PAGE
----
This reality is expensive, and sin is the method of avoiding such expense. The bargain basement turns out to be much lower than one could possibly have known or imagined or wanted. That is why it is so difficult to believe in hell. It is not beyond belief—it is wondrously beneath belief, and it takes humility to fathom a justice deeper than our altruistic sense of justice” (The Seven Wonders of the World, pp.23).
Our choices have consequences—some good, some bad. All choices ultimately lead us to accept or reject God’s will for us; all choices make us more or less able to respond to God’s grace, and indeed to experience His love as tenderness or torment. They allow us to look past the superficial, indeed to desire to do so, and to see the truth of things, reality as it actually exists. Above all, when we turn away from the night sin with all its hollow promises and illusory dreams, and turn instead towards the light of truth, we begin to see ourselves as we truly are.
Our sufferings are, in a sense, there to remind us of this reality. The Ven. Fulton Sheen writes that:
“Many persons identify themselves with their environment. Because life is good to them, they believe that they are good. They never dwell on eternity because time is so pleasant. When suffering strikes, they become divorced from their pleasant surroundings and are left naked in their own souls. They then see that they were not affable and genial, but irritable and impatient. When the sun of outer prosperity sank, they had no inner light to guide their darkened souls” (Love One Another, pp. 51).
Pain is, as C.S. Lewis notes, “God’s bullhorn” into our lives and our very souls, if we will allow it to be this. A sudden loss has a sobering effect, and we re-evaluate our priorities when we lose someone or something which is close or dear to us. In this sense, suffering has a common purpose in each man’s life.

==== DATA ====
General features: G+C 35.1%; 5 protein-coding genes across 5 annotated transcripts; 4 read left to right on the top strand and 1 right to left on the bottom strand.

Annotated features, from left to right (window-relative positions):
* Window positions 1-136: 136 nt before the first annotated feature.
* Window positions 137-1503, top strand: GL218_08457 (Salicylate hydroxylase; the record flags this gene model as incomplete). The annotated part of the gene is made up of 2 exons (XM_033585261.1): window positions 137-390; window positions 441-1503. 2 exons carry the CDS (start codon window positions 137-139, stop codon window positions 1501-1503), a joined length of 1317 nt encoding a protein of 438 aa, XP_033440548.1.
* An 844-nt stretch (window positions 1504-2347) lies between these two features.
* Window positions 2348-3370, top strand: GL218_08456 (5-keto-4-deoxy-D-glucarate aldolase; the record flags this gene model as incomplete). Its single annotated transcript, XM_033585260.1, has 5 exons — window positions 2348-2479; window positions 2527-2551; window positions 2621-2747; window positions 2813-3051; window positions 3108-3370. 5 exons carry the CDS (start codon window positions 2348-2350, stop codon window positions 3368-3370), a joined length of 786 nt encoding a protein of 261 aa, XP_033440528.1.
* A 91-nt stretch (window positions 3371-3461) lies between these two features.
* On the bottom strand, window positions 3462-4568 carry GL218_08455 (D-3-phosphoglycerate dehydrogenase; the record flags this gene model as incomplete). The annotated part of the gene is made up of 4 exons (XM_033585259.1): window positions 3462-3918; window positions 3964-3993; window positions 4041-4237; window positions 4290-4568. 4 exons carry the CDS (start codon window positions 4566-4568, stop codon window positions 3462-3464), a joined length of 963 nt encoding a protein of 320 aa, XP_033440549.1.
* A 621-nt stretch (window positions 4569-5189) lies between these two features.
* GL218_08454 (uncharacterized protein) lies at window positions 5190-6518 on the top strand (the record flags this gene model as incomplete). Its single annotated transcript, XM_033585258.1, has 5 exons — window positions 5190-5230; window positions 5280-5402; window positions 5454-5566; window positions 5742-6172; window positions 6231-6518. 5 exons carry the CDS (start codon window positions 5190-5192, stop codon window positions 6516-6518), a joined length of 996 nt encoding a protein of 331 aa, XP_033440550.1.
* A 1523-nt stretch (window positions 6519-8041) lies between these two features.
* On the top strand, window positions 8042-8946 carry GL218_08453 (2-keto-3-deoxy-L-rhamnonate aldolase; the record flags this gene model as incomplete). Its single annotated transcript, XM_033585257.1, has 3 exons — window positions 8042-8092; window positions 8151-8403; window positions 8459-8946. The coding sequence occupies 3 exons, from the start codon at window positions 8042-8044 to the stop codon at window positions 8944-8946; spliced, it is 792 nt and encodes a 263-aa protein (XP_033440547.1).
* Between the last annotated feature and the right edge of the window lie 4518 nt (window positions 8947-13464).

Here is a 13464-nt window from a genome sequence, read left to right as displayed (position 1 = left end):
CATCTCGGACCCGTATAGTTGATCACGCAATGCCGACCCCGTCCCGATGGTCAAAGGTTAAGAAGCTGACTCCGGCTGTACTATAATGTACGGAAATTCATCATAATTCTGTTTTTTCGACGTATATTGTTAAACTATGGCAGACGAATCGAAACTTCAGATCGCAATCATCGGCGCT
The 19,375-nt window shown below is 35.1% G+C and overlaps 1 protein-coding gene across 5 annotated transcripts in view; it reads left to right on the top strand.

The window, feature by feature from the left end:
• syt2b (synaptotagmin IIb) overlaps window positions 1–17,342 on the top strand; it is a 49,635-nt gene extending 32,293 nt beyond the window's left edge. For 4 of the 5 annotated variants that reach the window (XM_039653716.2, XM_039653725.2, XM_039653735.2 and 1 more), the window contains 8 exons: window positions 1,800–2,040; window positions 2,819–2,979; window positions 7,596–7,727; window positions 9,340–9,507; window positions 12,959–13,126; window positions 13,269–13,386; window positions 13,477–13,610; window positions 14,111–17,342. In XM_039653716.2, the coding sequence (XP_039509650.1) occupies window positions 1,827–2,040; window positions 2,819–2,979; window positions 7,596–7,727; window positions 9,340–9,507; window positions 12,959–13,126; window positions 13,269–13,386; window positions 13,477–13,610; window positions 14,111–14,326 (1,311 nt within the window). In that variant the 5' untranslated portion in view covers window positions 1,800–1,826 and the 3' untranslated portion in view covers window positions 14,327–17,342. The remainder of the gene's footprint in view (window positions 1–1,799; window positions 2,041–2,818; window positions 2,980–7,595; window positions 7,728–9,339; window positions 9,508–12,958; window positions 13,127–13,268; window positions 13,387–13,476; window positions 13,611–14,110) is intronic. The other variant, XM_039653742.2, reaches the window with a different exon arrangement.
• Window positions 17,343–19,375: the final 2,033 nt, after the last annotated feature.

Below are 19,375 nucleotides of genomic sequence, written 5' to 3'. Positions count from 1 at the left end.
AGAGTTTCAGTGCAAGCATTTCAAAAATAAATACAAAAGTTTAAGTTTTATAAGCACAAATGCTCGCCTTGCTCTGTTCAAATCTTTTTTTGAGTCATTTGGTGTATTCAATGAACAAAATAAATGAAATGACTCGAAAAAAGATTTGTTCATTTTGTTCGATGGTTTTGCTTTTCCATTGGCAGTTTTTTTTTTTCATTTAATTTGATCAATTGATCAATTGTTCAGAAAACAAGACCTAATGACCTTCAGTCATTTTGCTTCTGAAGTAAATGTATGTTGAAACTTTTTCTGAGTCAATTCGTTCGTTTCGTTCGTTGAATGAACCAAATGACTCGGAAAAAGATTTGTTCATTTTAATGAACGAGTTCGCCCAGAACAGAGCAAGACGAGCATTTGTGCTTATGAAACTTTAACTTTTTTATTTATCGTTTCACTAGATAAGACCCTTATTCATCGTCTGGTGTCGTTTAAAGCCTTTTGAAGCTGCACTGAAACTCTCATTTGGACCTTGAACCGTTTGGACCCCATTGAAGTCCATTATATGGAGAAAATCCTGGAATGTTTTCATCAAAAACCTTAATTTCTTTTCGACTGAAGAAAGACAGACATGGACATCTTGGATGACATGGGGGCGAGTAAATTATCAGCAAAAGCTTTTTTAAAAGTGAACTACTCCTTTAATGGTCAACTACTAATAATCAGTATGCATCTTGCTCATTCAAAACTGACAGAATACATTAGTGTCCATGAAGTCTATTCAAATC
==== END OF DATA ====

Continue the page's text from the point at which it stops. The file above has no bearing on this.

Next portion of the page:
Our suffering is common to all, and if we will allow anyone else to show us sympathy we must bear in mind that they, too, have suffered. We must allow them to suffer with us, which is often harder than making ourselves to suffer with someone else in their time of misery.
And here, then, is the most important sense in which all our sufferings are in common, the sense which we remember and even celebrate during this Holiest week of the year. When Christ was nailed to the Cross, he took on Himself all our sins—and with them, all of our sufferings. Therefore, whenever we suffer, we can offer that suffering to God, Who has already accepted it and Who passes through it with us: indeed, He took it on Himself in the ultimate act of sympathy, and in the greatest act of love.
 It is interesting to note that even here, there is the urgency to overcome our own sins—and then to help others with theirs! The implication is that we should continue to judge sin as sin, and even to admonish others when they sin: always on the assumption that we are ourselves open to such admonishment, and are doing so from a sense of charity and not of superiority.